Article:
Campaign Finance

Party Financing and Disclosure

The party law includes several provisions regulating party finance. The law requires the disclosure of donations to parties, authorizes subsidies for parties, and provides in-kind contributions to parties. However, there are no limits on contributions or on party expenditures outside the campaign period. Moreover, there are few restrictions on how parties spend money outside the campaign period. Giving money to voters, for example, is lawful unless it takes place during the campaign period, in which case it is considered vote buying.

The executive committee of the party is responsible for the financial administration of the entire party. The party headquarters is required by law to maintain records of all revenue and expenditures, receipts for donations, and accounts of the assets and liabilities of party officials. Branch offices must submit reports to the party headquarters on a regular basis. The party’s financial statements must be audited by a certified public accountant, the results of which have to be approved by the party’s general assembly, or convention, by April of every year. The results must also be posted at the party’s offices across the country for at least 15 days for public viewing. Within 30 days of approval by the general assembly, the reports are submitted to the Registrar at the ECT, where they are also made available for public review. However, the ECT reports that few people ever check the reports of parties, other than those candidates who have lost in the election. Failure to submit financial reports or falsification of the reports can result in fines and criminal charges.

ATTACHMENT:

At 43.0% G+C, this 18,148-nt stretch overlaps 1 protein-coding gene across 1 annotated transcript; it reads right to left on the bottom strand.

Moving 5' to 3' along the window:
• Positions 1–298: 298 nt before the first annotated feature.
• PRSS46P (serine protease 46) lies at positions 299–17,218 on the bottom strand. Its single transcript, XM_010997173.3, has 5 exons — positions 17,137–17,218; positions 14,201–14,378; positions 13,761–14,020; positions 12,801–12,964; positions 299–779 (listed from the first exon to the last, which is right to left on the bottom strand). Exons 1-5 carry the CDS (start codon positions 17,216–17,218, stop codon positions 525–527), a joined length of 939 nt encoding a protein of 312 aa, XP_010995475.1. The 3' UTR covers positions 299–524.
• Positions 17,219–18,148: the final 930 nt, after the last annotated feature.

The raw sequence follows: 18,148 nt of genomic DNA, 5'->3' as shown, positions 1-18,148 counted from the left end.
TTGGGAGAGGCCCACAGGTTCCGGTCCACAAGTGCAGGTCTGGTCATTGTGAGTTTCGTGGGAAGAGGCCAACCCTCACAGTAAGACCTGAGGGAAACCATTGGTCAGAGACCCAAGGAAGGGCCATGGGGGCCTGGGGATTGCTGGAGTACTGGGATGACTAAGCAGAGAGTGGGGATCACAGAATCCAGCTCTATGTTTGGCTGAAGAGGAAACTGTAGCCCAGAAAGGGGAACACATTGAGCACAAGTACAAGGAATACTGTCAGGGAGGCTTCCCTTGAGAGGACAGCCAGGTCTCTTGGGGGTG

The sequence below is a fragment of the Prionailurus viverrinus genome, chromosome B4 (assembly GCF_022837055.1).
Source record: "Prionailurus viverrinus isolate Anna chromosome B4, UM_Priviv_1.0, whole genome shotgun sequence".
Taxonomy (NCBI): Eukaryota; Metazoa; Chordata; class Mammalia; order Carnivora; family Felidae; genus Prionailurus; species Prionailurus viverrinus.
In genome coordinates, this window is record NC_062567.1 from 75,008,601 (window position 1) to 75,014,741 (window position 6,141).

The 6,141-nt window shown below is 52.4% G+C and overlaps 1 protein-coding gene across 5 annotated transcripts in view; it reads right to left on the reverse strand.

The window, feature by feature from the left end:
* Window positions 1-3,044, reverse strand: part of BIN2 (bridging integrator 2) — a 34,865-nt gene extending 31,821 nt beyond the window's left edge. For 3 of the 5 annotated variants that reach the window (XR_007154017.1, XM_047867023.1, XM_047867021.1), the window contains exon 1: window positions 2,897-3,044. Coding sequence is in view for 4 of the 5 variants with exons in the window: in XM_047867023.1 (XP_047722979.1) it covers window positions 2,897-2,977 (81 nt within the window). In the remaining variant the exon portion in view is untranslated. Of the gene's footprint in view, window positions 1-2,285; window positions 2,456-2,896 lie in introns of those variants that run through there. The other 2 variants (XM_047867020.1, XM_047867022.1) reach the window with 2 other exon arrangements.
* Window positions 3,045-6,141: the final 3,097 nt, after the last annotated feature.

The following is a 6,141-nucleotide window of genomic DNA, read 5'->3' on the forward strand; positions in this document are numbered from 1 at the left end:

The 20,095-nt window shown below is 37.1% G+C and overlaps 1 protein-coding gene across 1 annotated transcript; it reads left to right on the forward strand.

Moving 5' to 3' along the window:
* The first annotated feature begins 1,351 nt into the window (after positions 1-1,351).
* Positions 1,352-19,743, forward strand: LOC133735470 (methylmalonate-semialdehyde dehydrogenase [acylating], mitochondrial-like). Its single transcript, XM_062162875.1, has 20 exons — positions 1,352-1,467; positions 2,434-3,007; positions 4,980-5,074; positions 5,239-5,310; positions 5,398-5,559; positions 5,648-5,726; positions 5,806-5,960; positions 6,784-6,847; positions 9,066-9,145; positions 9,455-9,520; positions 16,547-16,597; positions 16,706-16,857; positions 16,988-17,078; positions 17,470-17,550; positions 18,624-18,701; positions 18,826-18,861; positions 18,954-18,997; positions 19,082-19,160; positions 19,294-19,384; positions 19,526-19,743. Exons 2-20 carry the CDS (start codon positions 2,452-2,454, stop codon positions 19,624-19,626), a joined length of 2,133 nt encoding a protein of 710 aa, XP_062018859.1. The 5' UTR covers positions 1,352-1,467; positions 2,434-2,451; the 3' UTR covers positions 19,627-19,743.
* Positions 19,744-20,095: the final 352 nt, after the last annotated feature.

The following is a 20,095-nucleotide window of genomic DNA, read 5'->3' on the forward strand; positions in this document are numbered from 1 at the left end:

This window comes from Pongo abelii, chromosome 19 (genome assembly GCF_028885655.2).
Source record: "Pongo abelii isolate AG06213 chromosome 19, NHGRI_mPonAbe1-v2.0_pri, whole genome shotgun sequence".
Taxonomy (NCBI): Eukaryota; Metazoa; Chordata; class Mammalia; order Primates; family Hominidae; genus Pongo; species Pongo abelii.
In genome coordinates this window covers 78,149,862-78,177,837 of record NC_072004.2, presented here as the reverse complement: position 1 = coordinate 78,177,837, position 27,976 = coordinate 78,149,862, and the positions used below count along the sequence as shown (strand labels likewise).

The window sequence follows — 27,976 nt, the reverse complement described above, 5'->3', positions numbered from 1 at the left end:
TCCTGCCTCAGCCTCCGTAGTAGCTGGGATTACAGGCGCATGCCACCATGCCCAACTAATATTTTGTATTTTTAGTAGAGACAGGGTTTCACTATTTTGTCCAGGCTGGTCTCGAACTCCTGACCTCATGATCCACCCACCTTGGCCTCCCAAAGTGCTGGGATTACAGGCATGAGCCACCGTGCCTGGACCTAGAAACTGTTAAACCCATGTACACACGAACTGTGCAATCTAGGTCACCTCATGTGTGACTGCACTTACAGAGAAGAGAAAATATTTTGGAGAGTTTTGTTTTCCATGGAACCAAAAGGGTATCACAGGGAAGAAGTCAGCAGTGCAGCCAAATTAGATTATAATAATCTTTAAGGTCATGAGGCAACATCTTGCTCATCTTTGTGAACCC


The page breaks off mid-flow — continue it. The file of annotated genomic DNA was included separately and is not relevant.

The law defines a donation to a party as money, property, or any other benefit that can be ascribed a monetary value, other than membership fees required under the party regulations. It prohibits donations by foreigners, including companies with 25 percent foreign ownership, by state enterprises, and by any organization that “jeopardizes national security.” In addition, no private companies are permitted to make political contributions in ways that “deviate from the standard path for their industry,” and no donations are allowed from contractors that have been awarded government concessions or projects. Any party violating these regulations can be fined and possibly dissolved, and the party member responsible can be imprisoned for a term of two to 10 years. The person giving a donation against the law can face imprisonment or fines.

The revenues received from fundraising activities that involve selling a good or service, such as tables at a dinner, are not considered donations. Therefore, the party does not need to declare these amounts or disclose the names of contributors. As mentioned, there is also no ceiling on contributions, either from within or outside the party. The lack of such limits has allowed extremely wealthy individuals to exert strong influence on the parties. According to reports submitted to the ECT, ex-Prime Minister Thaksin Shinawatra’s wife, Khunying Pojamarn, donated 240 million baht to Thai Rak Thai Party in one year. In addition, with no limit on the amount companies can give, there have been concerns that businesses can exert undue influence on parties.